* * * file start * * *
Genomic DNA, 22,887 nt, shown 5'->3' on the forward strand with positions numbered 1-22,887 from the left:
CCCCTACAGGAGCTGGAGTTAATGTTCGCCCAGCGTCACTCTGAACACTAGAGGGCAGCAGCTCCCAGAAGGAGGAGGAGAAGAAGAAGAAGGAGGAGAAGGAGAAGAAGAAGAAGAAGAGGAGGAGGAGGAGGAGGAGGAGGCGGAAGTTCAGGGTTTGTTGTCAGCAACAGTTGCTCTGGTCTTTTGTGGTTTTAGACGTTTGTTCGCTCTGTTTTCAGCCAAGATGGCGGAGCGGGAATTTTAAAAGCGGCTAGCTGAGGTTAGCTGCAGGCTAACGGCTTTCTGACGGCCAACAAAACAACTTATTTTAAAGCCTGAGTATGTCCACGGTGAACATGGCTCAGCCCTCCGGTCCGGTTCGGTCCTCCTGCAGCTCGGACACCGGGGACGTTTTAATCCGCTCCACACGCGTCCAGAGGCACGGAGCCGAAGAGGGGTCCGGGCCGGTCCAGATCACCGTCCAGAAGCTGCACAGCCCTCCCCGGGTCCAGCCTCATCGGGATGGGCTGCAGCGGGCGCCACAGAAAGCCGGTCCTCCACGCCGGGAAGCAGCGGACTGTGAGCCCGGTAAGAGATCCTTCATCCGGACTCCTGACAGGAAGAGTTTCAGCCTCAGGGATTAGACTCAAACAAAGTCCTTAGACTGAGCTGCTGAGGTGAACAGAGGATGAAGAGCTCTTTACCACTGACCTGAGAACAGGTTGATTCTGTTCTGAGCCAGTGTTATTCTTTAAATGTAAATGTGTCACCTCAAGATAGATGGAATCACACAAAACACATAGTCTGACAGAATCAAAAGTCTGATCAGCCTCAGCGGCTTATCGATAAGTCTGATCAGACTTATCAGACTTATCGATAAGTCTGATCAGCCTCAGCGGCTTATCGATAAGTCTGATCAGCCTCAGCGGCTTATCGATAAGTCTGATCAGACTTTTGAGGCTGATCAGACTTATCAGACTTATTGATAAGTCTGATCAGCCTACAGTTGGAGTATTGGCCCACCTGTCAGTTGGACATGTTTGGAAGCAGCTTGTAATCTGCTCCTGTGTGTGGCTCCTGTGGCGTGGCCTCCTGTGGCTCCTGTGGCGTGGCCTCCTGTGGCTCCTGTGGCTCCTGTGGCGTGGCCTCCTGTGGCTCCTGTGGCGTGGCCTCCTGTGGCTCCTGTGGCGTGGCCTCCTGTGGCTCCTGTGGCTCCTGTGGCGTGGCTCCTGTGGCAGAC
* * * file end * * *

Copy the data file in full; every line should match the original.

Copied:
Genomic DNA, 22,887 nt, shown 5'->3' on the forward strand with positions numbered 1-22,887 from the left:
CCCCTACAGGAGCTGGAGTTAATGTTCGCCCAGCGTCACTCTGAACACTAGAGGGCAGCAGCTCCCAGAAGGAGGAGGAGAAGAAGAAGAAGGAGGAGAAGGAGAAGAAGAAGAAGAAGAGGAGGAGGAGGAGGAGGAGGAGGCGGAAGTTCAGGGTTTGTTGTCAGCAACAGTTGCTCTGGTCTTTTGTGGTTTTAGACGTTTGTTCGCTCTGTTTTCAGCCAAGATGGCGGAGCGGGAATTTTAAAAGCGGCTAGCTGAGGTTAGCTGCAGGCTAACGGCTTTCTGACGGCCAACAAAACAACTTATTTTAAAGCCTGAGTATGTCCACGGTGAACATGGCTCAGCCCTCCGGTCCGGTTCGGTCCTCCTGCAGCTCGGACACCGGGGACGTTTTAATCCGCTCCACACGCGTCCAGAGGCACGGAGCCGAAGAGGGGTCCGGGCCGGTCCAGATCACCGTCCAGAAGCTGCACAGCCCTCCCCGGGTCCAGCCTCATCGGGATGGGCTGCAGCGGGCGCCACAGAAAGCCGGTCCTCCACGCCGGGAAGCAGCGGACTGTGAGCCCGGTAAGAGATCCTTCATCCGGACTCCTGACAGGAAGAGTTTCAGCCTCAGGGATTAGACTCAAACAAAGTCCTTAGACTGAGCTGCTGAGGTGAACAGAGGATGAAGAGCTCTTTACCACTGACCTGAGAACAGGTTGATTCTGTTCTGAGCCAGTGTTATTCTTTAAATGTAAATGTGTCACCTCAAGATAGATGGAATCACACAAAACACATAGTCTGACAGAATCAAAAGTCTGATCAGCCTCAGCGGCTTATCGATAAGTCTGATCAGACTTATCAGACTTATCGATAAGTCTGATCAGCCTCAGCGGCTTATCGATAAGTCTGATCAGCCTCAGCGGCTTATCGATAAGTCTGATCAGACTTTTGAGGCTGATCAGACTTATCAGACTTATTGATAAGTCTGATCAGCCTACAGTTGGAGTATTGGCCCACCTGTCAGTTGGACATGTTTGGAAGCAGCTTGTAATCTGCTCCTGTGTGTGGCTCCTGTGGCGTGGCCTCCTGTGGCTCCTGTGGCGTGGCCTCCTGTGGCTCCTGTGGCTCCTGTGGCGTGGCCTCCTGTGGCTCCTGTGGCGTGGCCTCCTGTGGCTCCTGTGGCGTGGCCTCCTGTGGCTCCTGTGGCTCCTGTGGCGTGGCTCCTGTGGCAGAC